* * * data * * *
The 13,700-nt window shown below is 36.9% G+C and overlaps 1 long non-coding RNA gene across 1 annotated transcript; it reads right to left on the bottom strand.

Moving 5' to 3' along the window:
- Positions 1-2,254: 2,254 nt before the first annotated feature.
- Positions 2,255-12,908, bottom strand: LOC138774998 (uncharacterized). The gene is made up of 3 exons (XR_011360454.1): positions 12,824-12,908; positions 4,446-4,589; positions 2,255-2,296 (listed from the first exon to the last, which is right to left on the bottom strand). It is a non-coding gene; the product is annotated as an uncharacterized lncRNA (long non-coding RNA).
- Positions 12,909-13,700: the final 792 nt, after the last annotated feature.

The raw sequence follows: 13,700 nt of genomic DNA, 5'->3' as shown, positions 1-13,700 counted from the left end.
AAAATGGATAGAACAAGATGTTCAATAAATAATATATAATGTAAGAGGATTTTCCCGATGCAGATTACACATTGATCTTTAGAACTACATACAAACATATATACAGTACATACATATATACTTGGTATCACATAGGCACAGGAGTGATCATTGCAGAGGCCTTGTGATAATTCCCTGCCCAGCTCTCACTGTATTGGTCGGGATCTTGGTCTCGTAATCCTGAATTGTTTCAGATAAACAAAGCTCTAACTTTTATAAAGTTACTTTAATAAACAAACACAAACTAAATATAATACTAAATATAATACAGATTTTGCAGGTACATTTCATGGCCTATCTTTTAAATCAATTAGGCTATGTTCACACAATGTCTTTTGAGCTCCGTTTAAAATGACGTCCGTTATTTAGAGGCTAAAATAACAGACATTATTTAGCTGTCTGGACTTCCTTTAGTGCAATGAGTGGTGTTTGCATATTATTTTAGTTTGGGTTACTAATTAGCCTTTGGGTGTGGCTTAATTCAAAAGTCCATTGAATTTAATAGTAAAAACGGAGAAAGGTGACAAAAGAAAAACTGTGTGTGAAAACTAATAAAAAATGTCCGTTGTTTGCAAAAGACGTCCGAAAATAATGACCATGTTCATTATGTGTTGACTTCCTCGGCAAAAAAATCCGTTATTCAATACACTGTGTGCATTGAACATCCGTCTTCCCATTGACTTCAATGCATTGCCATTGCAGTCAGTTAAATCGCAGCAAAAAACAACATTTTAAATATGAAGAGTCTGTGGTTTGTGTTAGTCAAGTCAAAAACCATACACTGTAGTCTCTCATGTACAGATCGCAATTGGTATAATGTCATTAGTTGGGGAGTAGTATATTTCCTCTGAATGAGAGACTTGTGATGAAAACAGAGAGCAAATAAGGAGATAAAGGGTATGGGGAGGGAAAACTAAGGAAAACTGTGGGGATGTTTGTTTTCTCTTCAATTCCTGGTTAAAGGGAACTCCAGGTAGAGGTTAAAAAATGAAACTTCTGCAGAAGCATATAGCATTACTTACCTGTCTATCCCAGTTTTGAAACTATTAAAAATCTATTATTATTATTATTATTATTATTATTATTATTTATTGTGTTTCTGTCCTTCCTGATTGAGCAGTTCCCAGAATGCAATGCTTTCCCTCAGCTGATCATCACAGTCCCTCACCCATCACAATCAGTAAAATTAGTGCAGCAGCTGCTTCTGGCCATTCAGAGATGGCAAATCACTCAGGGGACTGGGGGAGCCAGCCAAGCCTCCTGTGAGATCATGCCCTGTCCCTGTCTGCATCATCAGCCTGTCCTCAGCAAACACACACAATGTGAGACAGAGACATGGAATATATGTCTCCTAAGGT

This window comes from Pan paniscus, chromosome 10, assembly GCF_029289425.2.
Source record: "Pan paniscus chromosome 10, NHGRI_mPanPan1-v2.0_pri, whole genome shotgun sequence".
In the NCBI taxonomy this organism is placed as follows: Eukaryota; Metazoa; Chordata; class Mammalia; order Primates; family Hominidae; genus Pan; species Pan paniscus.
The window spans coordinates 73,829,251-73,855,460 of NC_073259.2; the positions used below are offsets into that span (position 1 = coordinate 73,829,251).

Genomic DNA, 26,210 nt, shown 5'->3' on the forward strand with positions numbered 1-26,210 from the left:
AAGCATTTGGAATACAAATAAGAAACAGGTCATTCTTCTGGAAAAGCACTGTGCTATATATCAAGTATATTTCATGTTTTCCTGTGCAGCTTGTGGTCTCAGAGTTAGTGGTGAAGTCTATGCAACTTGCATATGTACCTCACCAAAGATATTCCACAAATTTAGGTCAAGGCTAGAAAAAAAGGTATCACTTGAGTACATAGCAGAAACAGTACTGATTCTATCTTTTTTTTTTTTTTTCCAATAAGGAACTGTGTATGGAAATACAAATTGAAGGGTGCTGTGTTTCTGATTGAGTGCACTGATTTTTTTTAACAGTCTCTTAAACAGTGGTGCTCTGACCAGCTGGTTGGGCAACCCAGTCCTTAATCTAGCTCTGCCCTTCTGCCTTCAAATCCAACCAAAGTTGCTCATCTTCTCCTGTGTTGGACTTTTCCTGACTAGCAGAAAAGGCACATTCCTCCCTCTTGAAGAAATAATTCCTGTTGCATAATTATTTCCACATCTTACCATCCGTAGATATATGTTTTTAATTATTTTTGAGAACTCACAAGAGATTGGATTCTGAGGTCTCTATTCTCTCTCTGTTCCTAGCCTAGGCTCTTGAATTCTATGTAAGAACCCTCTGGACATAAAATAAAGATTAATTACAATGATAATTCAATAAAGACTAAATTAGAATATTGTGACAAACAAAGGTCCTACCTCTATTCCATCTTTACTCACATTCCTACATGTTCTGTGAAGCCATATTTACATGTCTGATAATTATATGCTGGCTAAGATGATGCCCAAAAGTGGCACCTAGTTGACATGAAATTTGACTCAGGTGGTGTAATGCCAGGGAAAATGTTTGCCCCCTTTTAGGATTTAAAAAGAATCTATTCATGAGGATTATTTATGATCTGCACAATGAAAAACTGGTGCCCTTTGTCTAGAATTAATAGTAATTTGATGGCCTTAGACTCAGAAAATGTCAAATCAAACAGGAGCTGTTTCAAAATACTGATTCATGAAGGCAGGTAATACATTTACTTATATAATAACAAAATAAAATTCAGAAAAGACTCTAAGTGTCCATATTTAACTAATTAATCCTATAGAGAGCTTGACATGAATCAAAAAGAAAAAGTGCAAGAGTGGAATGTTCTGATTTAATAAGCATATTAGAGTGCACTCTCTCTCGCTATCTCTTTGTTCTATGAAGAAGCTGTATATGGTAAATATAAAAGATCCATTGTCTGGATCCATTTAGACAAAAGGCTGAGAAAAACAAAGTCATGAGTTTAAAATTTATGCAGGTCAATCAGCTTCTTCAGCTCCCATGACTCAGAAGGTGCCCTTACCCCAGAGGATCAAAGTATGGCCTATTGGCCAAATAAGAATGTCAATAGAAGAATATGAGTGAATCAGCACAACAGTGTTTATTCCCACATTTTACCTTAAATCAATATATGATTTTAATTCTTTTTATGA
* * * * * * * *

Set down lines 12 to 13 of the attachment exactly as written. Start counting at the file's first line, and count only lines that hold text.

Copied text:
Genomic DNA, 26,210 nt, shown 5'->3' on the forward strand with positions numbered 1-26,210 from the left:
AAGCATTTGGAATACAAATAAGAAACAGGTCATTCTTCTGGAAAAGCACTGTGCTATATATCAAGTATATTTCATGTTTTCCTGTGCAGCTTGTGGTCTCAGAGTTAGTGGTGAAGTCTATGCAACTTGCATATGTACCTCACCAAAGATATTCCACAAATTTAGGTCAAGGCTAGAAAAAAAGGTATCACTTGAGTACATAGCAGAAACAGTACTGATTCTATCTTTTTTTTTTTTTTTCCAATAAGGAACTGTGTATGGAAATACAAATTGAAGGGTGCTGTGTTTCTGATTGAGTGCACTGATTTTTTTTAACAGTCTCTTAAACAGTGGTGCTCTGACCAGCTGGTTGGGCAACCCAGTCCTTAATCTAGCTCTGCCCTTCTGCCTTCAAATCCAACCAAAGTTGCTCATCTTCTCCTGTGTTGGACTTTTCCTGACTAGCAGAAAAGGCACATTCCTCCCTCTTGAAGAAATAATTCCTGTTGCATAATTATTTCCACATCTTACCATCCGTAGATATATGTTTTTAATTATTTTTGAGAACTCACAAGAGATTGGATTCTGAGGTCTCTATTCTCTCTCTGTTCCTAGCCTAGGCTCTTGAATTCTATGTAAGAACCCTCTGGACATAAAATAAAGATTAATTACAATGATAATTCAATAAAGACTAAATTAGAATATTGTGACAAACAAAGGTCCTACCTCTATTCCATCTTTACTCACATTCCTACATGTTCTGTGAAGCCATATTTACATGTCTGATAATTATATGCTGGCTAAGATGATGCCCAAAAGTGGCACCTAGTTGACATGAAATTTGACTCAGGTGGTGTAATGCCAGGGAAAATGTTTGCCCCCTTTTAGGATTTAAAAAGAATCTATTCATGAGGATTATTTATGATCTGCACAATGAAAAACTGGTGCCCTTTGTCTAGAATTAATAGTAATTTGATGGCCTTAGACTCAGAAAATGTCAAATCAAACAGGAGCTGTTTCAAAATACTGATTCATGAAGGCAGGTAATACATTTACTTATATAATAACAAAATAAAATTCAGAAAAGACTCTAAGTGTCCATATTTAACTAATTAATCCTATAGAGAGCTTGACATGAATCAAAAAGAAAAAGTGCAAGAGTGGAATGTTCTGATTTAATAAGCATATTAGAGTGCACTCTCTCTCGCTATCTCTTTGTTCTATGAAGAAGCTGTATATGGTAAATATAAAAGATCCATTGTCTGGATCCATTTAGACAAAAGGCTGAGAAAAACAAAGTCATGAGTTTAAAATTTATGCAGGTCAATCAGCTTCTTCAGCTCCCATGACTCAGAAGGTGCCCTTACCCCAGAGGATCAAAGTATGGCCTATTGGCCAAATAAGAATGTCAATAGAAGAATATGAGTGAATCAGCACAACAGTGTTTATTCCCACATTTTACCTTAAATCAATATATGATTTTAATTCTTTTTATGA